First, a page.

By SERGEY KADINSKY
Forgotten NY correspondent
New York is a city with 520 miles of coastline taking into account the city’s islands, inlets, coves, bays, and basins. At places where the land sticks out there are forts, lighthouses, or both. Along with the functional beacons, there are the phony lighthouses designed for decorative purposes with land-based travelers in mind.
The tallest phony lighthouse is in the Highbridge neighborhood of the Bronx, atop a former book publisher. A more stubby beacon stands atop the electrical substation on Sherman Creek in upper Manhattan. Brooklyn’s phony lighthouse does not emit any light for the boaters of Shellbank Creek on the eastern edge of the Sheepshead Bay neighborhood. Its story relates to a seafood theme restaurant that attempted to bring the scenery of a New England fishing village to Brooklyn.
The Jordan family has been in thelobster business since 1938, claiming to be the first to fly live lobster in tanks by plane to customers across the country. In 1979, Bill Jordan Sr. purchased an acre of waterfront property on Harkness Avenue seeking to build a theme restaurant. Its elements included a saltbox-style building, fisherman statue, and lighthouse. As described in a Daily News article, it sought to compete with Lundy’s of Sheepshead Bay, the famed seafood restaurant housed inside a Spanish Mission-style building. In 2005, the film Brooklyn Lobster starring Danny Aiello fictionalized the family’s struggle to run the restaurant as its lender collapsed in the savings and loan scandals of the 1980s.
From the lighthouse, one can see the neighborhood of Gerritsen Beach across Shellbank Creek. This community was developed in the 1920s and has its own private beach on the creek. Closer to shore, there is an abandoned boat poking out from the water and a pipe from the property leaking into the channel.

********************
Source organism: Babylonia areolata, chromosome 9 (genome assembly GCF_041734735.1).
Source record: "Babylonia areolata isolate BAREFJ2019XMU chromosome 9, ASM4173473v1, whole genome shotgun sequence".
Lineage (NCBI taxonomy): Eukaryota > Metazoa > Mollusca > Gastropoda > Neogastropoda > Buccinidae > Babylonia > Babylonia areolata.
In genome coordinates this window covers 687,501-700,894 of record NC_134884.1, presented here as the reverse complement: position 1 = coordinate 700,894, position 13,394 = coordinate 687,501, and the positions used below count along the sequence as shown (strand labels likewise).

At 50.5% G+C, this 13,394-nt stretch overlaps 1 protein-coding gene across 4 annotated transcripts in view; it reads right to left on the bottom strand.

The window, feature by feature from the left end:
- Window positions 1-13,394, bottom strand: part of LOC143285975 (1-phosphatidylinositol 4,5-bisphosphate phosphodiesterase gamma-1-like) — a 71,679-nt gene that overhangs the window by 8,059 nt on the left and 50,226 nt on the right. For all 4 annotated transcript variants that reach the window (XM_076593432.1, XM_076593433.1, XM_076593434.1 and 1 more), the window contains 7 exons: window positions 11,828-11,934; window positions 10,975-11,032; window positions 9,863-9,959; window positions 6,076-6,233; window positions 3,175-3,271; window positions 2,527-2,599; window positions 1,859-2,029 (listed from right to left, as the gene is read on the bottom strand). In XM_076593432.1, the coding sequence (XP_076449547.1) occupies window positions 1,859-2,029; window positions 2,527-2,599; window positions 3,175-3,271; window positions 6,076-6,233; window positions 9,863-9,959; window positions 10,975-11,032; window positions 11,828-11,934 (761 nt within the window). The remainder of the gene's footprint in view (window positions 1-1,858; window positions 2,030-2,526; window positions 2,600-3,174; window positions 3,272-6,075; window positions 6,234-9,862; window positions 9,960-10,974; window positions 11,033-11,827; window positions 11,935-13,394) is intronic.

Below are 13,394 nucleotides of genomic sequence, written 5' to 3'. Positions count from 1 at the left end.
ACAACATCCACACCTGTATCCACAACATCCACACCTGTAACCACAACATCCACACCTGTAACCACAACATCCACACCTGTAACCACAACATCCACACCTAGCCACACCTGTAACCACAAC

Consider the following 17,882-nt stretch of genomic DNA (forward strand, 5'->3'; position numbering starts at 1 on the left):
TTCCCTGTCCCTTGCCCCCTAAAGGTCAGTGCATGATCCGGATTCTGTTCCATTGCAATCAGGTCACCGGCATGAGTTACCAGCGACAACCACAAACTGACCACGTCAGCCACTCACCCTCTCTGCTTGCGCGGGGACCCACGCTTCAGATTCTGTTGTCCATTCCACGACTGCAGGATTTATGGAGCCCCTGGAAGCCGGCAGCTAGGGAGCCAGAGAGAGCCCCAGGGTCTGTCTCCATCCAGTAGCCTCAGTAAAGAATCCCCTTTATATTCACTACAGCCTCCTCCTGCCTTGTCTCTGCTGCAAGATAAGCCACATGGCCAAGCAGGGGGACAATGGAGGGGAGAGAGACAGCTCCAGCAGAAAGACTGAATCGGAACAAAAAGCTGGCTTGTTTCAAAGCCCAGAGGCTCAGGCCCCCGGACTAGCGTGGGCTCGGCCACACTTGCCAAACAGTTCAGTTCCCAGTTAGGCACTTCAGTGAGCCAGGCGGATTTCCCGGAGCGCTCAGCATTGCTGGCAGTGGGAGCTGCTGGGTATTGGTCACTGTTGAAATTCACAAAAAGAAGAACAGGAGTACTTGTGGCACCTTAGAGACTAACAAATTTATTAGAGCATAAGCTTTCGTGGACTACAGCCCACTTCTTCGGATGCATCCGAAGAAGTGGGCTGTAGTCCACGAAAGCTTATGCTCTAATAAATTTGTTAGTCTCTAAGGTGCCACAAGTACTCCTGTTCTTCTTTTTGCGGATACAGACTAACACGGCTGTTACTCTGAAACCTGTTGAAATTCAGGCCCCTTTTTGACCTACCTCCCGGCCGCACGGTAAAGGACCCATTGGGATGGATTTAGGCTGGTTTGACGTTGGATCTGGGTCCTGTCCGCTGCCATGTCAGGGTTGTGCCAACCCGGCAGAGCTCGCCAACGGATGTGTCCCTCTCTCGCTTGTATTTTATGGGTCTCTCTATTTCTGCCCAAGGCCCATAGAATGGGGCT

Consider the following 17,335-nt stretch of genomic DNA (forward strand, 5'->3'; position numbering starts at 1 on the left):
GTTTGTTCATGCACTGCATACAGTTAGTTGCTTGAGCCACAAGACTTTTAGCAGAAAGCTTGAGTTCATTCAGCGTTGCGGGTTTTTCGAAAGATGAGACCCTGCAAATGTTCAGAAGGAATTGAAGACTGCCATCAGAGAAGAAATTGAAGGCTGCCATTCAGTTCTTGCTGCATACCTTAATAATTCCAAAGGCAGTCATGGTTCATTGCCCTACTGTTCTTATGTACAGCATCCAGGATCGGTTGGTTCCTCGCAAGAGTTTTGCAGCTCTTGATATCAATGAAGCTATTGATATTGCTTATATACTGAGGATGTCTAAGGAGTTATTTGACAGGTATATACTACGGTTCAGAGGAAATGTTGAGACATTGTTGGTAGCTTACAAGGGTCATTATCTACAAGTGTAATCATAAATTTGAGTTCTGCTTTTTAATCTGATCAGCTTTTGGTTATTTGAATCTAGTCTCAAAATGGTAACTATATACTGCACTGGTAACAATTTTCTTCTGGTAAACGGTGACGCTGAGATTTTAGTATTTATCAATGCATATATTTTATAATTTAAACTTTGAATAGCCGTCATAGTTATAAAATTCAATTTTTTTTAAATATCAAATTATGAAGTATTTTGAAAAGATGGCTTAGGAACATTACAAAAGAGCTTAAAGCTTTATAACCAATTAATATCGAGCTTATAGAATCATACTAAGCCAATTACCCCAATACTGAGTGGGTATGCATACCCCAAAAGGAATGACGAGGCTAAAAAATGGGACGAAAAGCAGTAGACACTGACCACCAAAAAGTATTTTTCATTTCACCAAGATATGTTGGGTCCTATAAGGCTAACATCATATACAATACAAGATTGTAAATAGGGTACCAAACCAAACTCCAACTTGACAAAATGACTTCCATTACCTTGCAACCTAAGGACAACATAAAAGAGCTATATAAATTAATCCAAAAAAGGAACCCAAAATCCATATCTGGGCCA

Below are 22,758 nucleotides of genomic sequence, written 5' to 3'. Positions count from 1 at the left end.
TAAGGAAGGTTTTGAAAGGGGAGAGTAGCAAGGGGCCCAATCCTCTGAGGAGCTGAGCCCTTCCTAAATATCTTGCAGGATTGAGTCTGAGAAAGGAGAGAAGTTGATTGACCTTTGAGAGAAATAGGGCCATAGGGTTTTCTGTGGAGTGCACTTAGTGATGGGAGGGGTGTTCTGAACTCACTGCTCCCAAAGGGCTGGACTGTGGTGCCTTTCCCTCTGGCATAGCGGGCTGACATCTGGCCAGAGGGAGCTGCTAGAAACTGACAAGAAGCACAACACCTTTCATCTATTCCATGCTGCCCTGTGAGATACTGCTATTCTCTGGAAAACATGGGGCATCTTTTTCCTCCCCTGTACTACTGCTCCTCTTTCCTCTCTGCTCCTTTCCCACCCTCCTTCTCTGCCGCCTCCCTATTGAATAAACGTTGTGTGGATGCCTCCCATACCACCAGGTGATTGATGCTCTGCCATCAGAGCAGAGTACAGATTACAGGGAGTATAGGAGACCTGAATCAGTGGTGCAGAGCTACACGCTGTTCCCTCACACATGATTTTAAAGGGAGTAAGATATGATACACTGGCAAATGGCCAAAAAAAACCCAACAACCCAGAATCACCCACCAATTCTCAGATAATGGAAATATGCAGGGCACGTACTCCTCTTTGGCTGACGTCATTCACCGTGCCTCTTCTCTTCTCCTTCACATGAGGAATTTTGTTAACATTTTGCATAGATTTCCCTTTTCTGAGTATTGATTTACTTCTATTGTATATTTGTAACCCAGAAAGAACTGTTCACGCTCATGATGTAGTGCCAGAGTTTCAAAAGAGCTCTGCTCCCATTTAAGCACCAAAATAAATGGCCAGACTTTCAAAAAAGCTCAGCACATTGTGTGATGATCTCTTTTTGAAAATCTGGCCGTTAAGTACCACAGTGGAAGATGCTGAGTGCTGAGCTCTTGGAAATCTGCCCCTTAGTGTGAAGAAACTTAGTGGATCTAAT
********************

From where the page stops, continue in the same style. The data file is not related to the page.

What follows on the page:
Today the facility is divided between two corporate chains: Coldstone Creamery and TGI Friday’s. Its landlord is the Queens-based Zaliv LLC. The Russian word for bay is Zaliv, not surprising considering the sizable Russian-speaking population of southern Brooklyn. Downstream from the lighthouse is the Plumb Beach peninsula that has its own curious history for having had the city’s shortest ferry service and a rent war between two competing landlords.
Across Harkness Avenue are Plumb 1st through 3rd Streets, a miniature street grid sandwiched between Knapp Avenue and Shellbank Creek. On Plumb 3rd are two houses surrounded by tall fences, with cameras, “no trespassing” sings, and guard dogs barking. According to property records, one of the homes is owned by Sarah B. Jordan. It is a remnant of the family’s once-larger holdings in this area.
While visiting the lighthouse, I also stopped by the stub of Emmons Avenue a block to its south. It contains just two addresses: Clemente’s Crab House and a marina. Belt Parkway separates this piece of Emmons Avenue from its more heavily traveled segment. Further east are Plumb Beach and Dead Horse Bay.
Above is the stub of Emmons Avenue accessible from Plumb 3rd Street north of the Belt Parkway.
Over the past 30 years the lighthouse has changed its colors from white to stripes to its present red cover. It stands prominent in contrast to the fisherman who is surrounded by dumpsters in the parking lot.
Sergey Kadinsky is the author of Hidden Waters of New York City: A History and Guide to 101 Forgotten Lakes, Ponds, Creeks, and Streams in the Five Boroughs (2016, Countryman Press)
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